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Letter: Immigrants, Then And Now

I found Maryann Sinclair Slutsky’s article on Michael Dowling (“An Immigrant Who Hasn’t Forgotten”) very interesting.

 

My parents also immigrated from Ireland, with an 18-month-old daughter, after waiting two years for permission to come. My mother was nine months pregnant with me at that time, but decided to come anyway.

 

This was in 1929, and they were here two weeks when I was born. So, you talk about struggle, no job, and then came the start of the Depression.

 

But they grew to love this country, and were proud to become citizens. They followed the laws and taught their children to always do the same.

 

Now, I understand Mr. Dowling’s love of finding work here and sending money home to help the family, but he must respect this country and its laws.

 

The American people aren’t against immigrants because they are Mexican or Haitian, because at one time we were all immigrants.

  

People are concerned because they don’t obey the laws, they go to our schools and do not pay taxes. 

 

They say there are 11 million here, but there must be more than that by now. Many of our states are struggling, and the border crossings, like Arizona and California, are bankrupt.

 

America is the country that always helped the “struggling”—look around the world and see what we do.

 

We never cut off immigration—people take advantage of our good nature and illegally enter our country. Instead of waiting for permission, as in other countries.

 

Winifred Larkin


News

Bring your four-legged friends—in costume if they’d like—to roam Old Westbury Gardens during ‘Dog Days.’ Twice a year canines are welcome to accompany their (leashed) humans around the grounds of the mansion, and this is Fido’s last shot until spring. On Sunday, enjoy exhibits from rescue groups and animal welfare organizations from 1 to 4 p.m. A dog costume contest and parade takes place at 3 p.m. All activities included with admission: $8, $5 for seniors and $3 for children ages 7 to 17. At 71 Old Westbury Rd., Westbury, Saturday, Oct. 25 and Sunday, Oct. 26 from 10 a.m. to 5 p.m. Tel: 516-333-0048.


Mentorship is one of those goals rotary clubs strive for, particularly when it comes to grooming future community business leaders. Nowhere was this more important than when the most recent Farmingdale Breakfast Rotary meeting’s guests were Stanley Pelech, director of Integrated Academic and Technical studies and Jodi Haniquet, advisor of the Farmingdale High School (FHS) Interact club. Interact is Rotary International’s service club for young people. The Farmingdale Breakfast Rotary is the sponsor of the 75-plus student strong high school club. Advisor Jodi Haniquet reported to Rotary club members what  fundraising events the Interact Club will participate in for the 2015 school year. The service group will once again team with FHS student government in a food drive – donations collected for Island Harvest pantries. They will also participate in Ronald McDonald house dinner program – cooking and serving meals on the premises in New Hyde Park for the many families staying at the residence while their seriously ill children receive treatment at nearby hospitals.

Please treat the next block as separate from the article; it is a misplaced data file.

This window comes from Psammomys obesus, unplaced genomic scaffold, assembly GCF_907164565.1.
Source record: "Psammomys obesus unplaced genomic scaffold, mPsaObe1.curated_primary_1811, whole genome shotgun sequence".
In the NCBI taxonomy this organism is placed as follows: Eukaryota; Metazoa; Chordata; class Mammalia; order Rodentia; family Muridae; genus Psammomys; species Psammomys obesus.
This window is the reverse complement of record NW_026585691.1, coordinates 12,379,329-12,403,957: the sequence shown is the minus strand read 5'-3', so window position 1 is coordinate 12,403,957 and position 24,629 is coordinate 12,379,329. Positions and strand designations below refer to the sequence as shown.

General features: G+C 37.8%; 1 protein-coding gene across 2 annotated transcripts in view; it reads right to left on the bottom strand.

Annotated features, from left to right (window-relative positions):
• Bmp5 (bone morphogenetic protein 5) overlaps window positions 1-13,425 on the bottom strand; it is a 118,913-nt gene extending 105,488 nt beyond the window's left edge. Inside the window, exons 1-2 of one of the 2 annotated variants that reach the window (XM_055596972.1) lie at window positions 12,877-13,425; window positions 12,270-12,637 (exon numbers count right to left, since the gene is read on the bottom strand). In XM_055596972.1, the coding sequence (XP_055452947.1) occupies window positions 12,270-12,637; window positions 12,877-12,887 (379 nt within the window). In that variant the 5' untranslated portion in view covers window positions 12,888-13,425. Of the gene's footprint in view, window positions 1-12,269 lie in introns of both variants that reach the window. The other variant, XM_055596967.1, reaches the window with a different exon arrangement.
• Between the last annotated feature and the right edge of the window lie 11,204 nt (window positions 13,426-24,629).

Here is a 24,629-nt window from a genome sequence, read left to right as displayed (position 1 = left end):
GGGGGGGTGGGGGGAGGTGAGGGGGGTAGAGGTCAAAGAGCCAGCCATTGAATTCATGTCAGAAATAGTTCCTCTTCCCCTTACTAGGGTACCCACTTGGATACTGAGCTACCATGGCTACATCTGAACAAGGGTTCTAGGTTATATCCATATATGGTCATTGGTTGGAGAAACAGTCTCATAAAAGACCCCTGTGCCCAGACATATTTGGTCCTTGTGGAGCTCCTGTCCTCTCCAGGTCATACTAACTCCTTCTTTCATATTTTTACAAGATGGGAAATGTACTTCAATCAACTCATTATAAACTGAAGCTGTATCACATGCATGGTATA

Sports

The Farmingdale State College Women’s Volleyball team earned a three-set victory of York in a non-conference match on Oct. 8. 

 

Tied 4-4 in the opening set, Farmingdale State freshman defensive specialist Gina Giacalone served for 14 consecutive points to extend the advantage 18-4. The Rams cruised to a 25-8 victory in the first set. 

Farmingdale team wins annual Bethpage Ocean to Sound Race

On Sunday, Sept. 28, the Farmingdale-based Runner’s Edge team earned first place overall in the 29th annual Bethpage Ocean to Sound Relay. The team, representing the Runner’s Edge running and multisport specialty store located at 242 Main St. in Farmingdale, consisted of Boyd Carrington, Andrew Coelho, Nick Pampena, Tim Lee, Shawn Anderson, Ryan Healy, Kevin Galante, and Brandon Abasolo. It completed the 50-mile course from Jones Beach State Park to Theodore Roosevelt Memorial Park in Oyster Bay in 4 hours, 41 minutes, 58 seconds. The runners won by a margin of more than 10 minutes over the runner-up team from the Sayville & Smithtown Running Company, with much of the difference supplied by the strong Leg 2 performance by Andrew Coelho. Runner’s Edge Teams also took second place honors in the Mixed Open and Men’s Masters Divisions of the Relay. The Relay was sponsored by Bethpage Federal Credit Union (“Built to Give You More”), with new Race Directors Glen Wolther and Keith Montgomery managing the event for the host Greater Long Island Running Club.


Calendar

Women's Club of Farmingdale - October 16

Board of Trustees Work Session - October 20

Jack O'Lantern Extravaganza - November 2


Columns

1959: The Year The Music Stopped Playing
Written by Michael A. Miller, mmillercolumn@gmail.com

The Eccentric Heiress Of ‘Empty Mansions’
Written by Mike Barry, MFBarry@optonline.net

Yellow Margarine And A Pitch For The Ages
Written by Michael A. Miller, mmillercolumn@gmail.com